The head of MI6 has warned that the Islamic State group is reorganising for more attacks despite its military defeat in Syria.
Alex Younger, the UK's intelligence chief, also told of his concern about jihadists returning to Europe with "dangerous" skills and connections.
They should expect to be investigated and possibly prosecuted, he said.
His comments come after Shamima Begum, a teenager who ran away to join IS, said she wants to return to the UK.
Ms Begum, now aged 19 and pregnant with her third child, said she had no regrets about travelling to Syria in 2015 but wanted to have her baby in Britain.
Mr Younger told the Munich Security Conference that so far the return of IS militants had proved a "completely manageable problem", but he warned that it was complex and unpredictable.
"We are very concerned about this because all experience tells us that once someone has put themselves in that sort of position they are likely to have acquired the skills and connections that make them potentially very dangerous," he said.
As IS faces the loss of its last strongholds in Syria, Mr Younger said it was likely to return to "asymmetric" terrorist attacks, rather than conventional warfare, and it would be harder for spies to penetrate the group now.
The organisation has proved itself "adept at inspiring attacks rather than directing them", he said.
He also warned of a "resurgence" of Al-Qaeda, the terror network responsible for the 9/11 attacks on the US which had been eclipsed by IS in recent years.
"It is definitely not down and out," said Mr Younger.
In wide-ranging comments, he also said:
- The UK should avoid using a single company for its new 5G mobile phone networks, after concerns that equipment from Huawei could be used for spying by the Chinese government
- Russian intelligence agencies, blamed for the poisoning of Sergei Skripal, are a "standing threat" and "very little is off limits" to them
- The UK's commitment to European security was "unconditional", despite Brexit, and that "lives had been saved" in the past year because of cooperation between Britain and other EU countries
Security chiefs could use a temporary exclusion order to block jihadists returning from Syria, such as Ms Begum, from entering the UK.
The controversial legal tool bars a British citizen from returning home until they have agreed to investigation, monitoring and, if required, deradicalisation.
by Frank Gardner, BBC News security correspondent
Britain's MI6 spy chief Alex Younger has chosen a rare appearance at this year's Munich Security Conference to deliver two messages.
These are that intelligence co-operation with key partners France and Germany does not end with Brexit, and secondly that the threat from the Islamic State group while diminished, has not disappeared with its caliphate.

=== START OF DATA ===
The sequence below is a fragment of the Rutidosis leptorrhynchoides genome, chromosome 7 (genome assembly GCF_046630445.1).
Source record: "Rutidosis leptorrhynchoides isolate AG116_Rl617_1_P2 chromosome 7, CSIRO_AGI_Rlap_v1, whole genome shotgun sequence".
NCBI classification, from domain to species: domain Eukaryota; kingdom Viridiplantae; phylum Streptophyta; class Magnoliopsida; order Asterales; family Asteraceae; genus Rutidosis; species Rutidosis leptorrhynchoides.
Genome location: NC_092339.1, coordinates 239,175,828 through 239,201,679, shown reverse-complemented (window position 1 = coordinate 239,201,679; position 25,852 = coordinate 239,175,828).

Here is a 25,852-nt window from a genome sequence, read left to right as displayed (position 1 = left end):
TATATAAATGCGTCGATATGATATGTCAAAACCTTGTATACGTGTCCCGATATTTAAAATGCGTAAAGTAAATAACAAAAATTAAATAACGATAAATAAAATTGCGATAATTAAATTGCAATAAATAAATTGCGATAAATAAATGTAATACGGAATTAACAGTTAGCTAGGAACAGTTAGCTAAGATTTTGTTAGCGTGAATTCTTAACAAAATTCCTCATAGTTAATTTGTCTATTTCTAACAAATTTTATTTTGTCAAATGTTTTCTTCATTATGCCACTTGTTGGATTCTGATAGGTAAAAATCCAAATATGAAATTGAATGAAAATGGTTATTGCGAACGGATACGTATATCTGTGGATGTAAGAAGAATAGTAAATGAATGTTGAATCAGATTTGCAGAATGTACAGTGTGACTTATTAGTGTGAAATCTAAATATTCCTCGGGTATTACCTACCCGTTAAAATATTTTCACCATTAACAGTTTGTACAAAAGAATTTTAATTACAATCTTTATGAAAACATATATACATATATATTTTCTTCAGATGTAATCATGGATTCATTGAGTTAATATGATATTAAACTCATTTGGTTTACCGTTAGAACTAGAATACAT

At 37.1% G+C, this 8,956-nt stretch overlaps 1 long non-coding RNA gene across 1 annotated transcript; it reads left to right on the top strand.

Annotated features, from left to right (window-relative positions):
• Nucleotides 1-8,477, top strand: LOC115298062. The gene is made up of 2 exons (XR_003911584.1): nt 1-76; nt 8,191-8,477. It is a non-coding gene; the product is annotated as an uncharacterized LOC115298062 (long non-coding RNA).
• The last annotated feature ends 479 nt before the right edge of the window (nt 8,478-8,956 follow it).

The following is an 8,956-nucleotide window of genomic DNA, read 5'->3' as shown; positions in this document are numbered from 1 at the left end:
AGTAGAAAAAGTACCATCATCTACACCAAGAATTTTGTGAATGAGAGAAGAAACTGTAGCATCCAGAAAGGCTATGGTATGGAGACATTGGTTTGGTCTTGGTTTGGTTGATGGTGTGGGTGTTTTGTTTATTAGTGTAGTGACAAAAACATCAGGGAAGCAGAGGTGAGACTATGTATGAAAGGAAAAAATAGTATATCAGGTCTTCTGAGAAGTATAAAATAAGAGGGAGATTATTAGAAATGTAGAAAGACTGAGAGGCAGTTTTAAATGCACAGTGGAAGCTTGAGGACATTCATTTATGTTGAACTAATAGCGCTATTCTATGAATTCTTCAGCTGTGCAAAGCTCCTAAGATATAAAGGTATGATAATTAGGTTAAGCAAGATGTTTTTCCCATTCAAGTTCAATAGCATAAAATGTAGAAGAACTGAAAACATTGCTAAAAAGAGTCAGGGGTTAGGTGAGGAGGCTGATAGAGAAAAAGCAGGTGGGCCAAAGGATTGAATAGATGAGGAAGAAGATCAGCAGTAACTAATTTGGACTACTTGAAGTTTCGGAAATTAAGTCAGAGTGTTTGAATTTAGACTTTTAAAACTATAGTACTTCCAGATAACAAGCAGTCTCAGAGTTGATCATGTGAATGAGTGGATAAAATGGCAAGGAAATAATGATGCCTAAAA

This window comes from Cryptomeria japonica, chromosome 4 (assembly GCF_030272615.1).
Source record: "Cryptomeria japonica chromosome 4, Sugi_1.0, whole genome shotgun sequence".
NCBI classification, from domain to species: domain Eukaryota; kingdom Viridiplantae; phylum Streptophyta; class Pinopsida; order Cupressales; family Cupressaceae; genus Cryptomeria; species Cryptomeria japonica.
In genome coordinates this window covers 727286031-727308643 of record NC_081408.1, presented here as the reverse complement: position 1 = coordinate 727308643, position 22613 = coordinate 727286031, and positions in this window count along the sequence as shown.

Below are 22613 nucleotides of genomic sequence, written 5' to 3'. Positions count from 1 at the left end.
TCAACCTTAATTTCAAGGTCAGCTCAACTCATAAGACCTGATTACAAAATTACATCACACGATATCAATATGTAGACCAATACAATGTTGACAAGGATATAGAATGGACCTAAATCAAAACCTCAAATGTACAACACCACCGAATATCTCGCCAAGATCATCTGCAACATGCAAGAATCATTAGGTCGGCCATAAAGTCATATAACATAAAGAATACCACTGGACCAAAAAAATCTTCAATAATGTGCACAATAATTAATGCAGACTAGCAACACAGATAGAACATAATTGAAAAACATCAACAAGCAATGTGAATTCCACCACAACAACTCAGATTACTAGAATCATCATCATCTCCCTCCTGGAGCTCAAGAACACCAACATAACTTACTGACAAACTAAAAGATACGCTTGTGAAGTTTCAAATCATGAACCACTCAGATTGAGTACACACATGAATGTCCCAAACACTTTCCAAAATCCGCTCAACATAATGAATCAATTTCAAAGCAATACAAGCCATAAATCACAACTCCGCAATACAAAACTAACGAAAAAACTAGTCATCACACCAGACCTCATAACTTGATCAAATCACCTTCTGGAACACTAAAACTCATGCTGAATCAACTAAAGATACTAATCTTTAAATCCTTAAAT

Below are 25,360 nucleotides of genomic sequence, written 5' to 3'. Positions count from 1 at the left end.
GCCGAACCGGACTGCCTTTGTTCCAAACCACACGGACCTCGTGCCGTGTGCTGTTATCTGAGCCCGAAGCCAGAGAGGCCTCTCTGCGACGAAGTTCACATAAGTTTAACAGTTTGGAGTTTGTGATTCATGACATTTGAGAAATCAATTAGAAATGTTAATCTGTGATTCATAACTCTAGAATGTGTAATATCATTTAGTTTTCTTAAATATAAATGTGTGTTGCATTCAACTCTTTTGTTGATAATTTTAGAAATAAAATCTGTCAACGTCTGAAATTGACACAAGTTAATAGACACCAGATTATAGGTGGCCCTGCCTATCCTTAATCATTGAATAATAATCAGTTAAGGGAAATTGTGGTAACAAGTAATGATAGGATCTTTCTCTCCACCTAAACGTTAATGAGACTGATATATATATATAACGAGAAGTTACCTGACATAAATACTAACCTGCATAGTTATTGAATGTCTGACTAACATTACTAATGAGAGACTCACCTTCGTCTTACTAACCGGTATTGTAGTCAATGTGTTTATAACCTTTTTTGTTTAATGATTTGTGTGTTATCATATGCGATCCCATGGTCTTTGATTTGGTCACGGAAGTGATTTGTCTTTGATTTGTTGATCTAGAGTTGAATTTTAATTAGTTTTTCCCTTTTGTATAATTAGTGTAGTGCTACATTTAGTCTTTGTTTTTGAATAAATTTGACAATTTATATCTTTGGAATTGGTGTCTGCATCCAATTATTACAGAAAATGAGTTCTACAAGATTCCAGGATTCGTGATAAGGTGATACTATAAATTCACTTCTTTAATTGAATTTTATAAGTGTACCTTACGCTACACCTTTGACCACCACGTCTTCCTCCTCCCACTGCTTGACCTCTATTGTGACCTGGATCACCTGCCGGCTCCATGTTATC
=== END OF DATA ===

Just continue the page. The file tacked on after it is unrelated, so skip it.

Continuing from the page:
His French and German counterparts shared a podium with him today but, being rather more media-shy, they declined to speak on the record.
The overall impression, though, was of Europe's three premier spy chiefs determined to present a united face against terrorism, Russian intervention, cyber attacks and any suspect technology from China.
Yet the shadow of Brexit still loomed over this gathering. Intelligence officials admit that without a formal agreement in place there is a risk that legal protocols may soon prevent the sharing of vital data, making counter-terrorism and the protection of populations that much harder.
Home Secretary Sajid Javid said he "would not hesitate" to prevent the return of IS supporters.
But Lord Carlile, a former independent reviewer of terrorism legislation, said Ms Begum would have to be accepted back into the UK if she had not become a national of any other country.
Under international law, it is not possible to render a person stateless.
Ms Begum told the Times that she had lost two children to illness and was scared of losing her unborn baby in the refugee camp where she was living - and has offered to "do anything required" to return home.
She was one of three schoolgirls, along with Kadiza Sultana, 16, and Amira Abase, 15, from Bethnal Green Academy in east London, who left the UK for Syria in February 2015.
Ms Begum escaped from Baghuz - IS's last territory in eastern Syria - two weeks ago.
Her husband surrendered to a group of Syrian fighters as they left, and she is now one of 39,000 people in a camp in northern Syria.
IS has lost control of most of the territory it overran, including its strongholds of Mosul in Iraq and Raqqa in Syria.
However, fighting continues in north-eastern Syria, where the Kurdish-led Syrian Democratic Forces (SDF) say they captured dozens of foreign fighters in recent weeks.